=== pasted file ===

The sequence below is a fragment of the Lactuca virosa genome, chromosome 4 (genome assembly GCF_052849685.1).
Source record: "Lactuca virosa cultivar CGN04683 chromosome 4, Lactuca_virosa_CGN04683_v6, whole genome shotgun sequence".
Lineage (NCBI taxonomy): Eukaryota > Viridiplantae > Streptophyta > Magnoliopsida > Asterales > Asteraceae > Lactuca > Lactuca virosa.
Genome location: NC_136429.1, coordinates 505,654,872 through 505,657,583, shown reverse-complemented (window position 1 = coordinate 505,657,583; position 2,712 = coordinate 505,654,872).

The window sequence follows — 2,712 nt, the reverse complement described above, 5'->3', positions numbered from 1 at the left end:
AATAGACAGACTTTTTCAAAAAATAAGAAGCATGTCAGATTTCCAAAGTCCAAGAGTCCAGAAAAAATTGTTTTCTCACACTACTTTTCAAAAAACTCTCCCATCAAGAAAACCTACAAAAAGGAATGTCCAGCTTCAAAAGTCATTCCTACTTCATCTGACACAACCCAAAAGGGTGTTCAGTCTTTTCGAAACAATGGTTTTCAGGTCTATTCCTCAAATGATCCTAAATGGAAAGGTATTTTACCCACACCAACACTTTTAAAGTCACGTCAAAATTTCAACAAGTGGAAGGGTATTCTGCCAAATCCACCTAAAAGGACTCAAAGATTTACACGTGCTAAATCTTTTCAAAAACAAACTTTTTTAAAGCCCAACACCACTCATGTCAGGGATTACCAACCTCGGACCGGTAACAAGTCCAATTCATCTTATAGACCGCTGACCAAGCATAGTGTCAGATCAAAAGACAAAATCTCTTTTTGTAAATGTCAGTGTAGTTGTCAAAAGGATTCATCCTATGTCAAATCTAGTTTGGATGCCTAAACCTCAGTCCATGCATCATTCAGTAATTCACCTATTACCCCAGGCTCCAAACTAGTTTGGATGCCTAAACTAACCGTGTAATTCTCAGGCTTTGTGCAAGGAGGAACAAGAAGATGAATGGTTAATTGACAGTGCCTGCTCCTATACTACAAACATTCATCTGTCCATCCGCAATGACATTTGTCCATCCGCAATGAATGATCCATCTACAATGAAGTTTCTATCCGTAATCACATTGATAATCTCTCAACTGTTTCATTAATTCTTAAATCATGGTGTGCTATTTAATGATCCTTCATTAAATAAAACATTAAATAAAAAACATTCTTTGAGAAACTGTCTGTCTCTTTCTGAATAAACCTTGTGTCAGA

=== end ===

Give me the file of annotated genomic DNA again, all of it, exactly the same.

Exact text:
The sequence below is a fragment of the Lactuca virosa genome, chromosome 4 (genome assembly GCF_052849685.1).
Source record: "Lactuca virosa cultivar CGN04683 chromosome 4, Lactuca_virosa_CGN04683_v6, whole genome shotgun sequence".
Lineage (NCBI taxonomy): Eukaryota > Viridiplantae > Streptophyta > Magnoliopsida > Asterales > Asteraceae > Lactuca > Lactuca virosa.
Genome location: NC_136429.1, coordinates 505,654,872 through 505,657,583, shown reverse-complemented (window position 1 = coordinate 505,657,583; position 2,712 = coordinate 505,654,872).

The window sequence follows — 2,712 nt, the reverse complement described above, 5'->3', positions numbered from 1 at the left end:
AATAGACAGACTTTTTCAAAAAATAAGAAGCATGTCAGATTTCCAAAGTCCAAGAGTCCAGAAAAAATTGTTTTCTCACACTACTTTTCAAAAAACTCTCCCATCAAGAAAACCTACAAAAAGGAATGTCCAGCTTCAAAAGTCATTCCTACTTCATCTGACACAACCCAAAAGGGTGTTCAGTCTTTTCGAAACAATGGTTTTCAGGTCTATTCCTCAAATGATCCTAAATGGAAAGGTATTTTACCCACACCAACACTTTTAAAGTCACGTCAAAATTTCAACAAGTGGAAGGGTATTCTGCCAAATCCACCTAAAAGGACTCAAAGATTTACACGTGCTAAATCTTTTCAAAAACAAACTTTTTTAAAGCCCAACACCACTCATGTCAGGGATTACCAACCTCGGACCGGTAACAAGTCCAATTCATCTTATAGACCGCTGACCAAGCATAGTGTCAGATCAAAAGACAAAATCTCTTTTTGTAAATGTCAGTGTAGTTGTCAAAAGGATTCATCCTATGTCAAATCTAGTTTGGATGCCTAAACCTCAGTCCATGCATCATTCAGTAATTCACCTATTACCCCAGGCTCCAAACTAGTTTGGATGCCTAAACTAACCGTGTAATTCTCAGGCTTTGTGCAAGGAGGAACAAGAAGATGAATGGTTAATTGACAGTGCCTGCTCCTATACTACAAACATTCATCTGTCCATCCGCAATGACATTTGTCCATCCGCAATGAATGATCCATCTACAATGAAGTTTCTATCCGTAATCACATTGATAATCTCTCAACTGTTTCATTAATTCTTAAATCATGGTGTGCTATTTAATGATCCTTCATTAAATAAAACATTAAATAAAAAACATTCTTTGAGAAACTGTCTGTCTCTTTCTGAATAAACCTTGTGTCAGA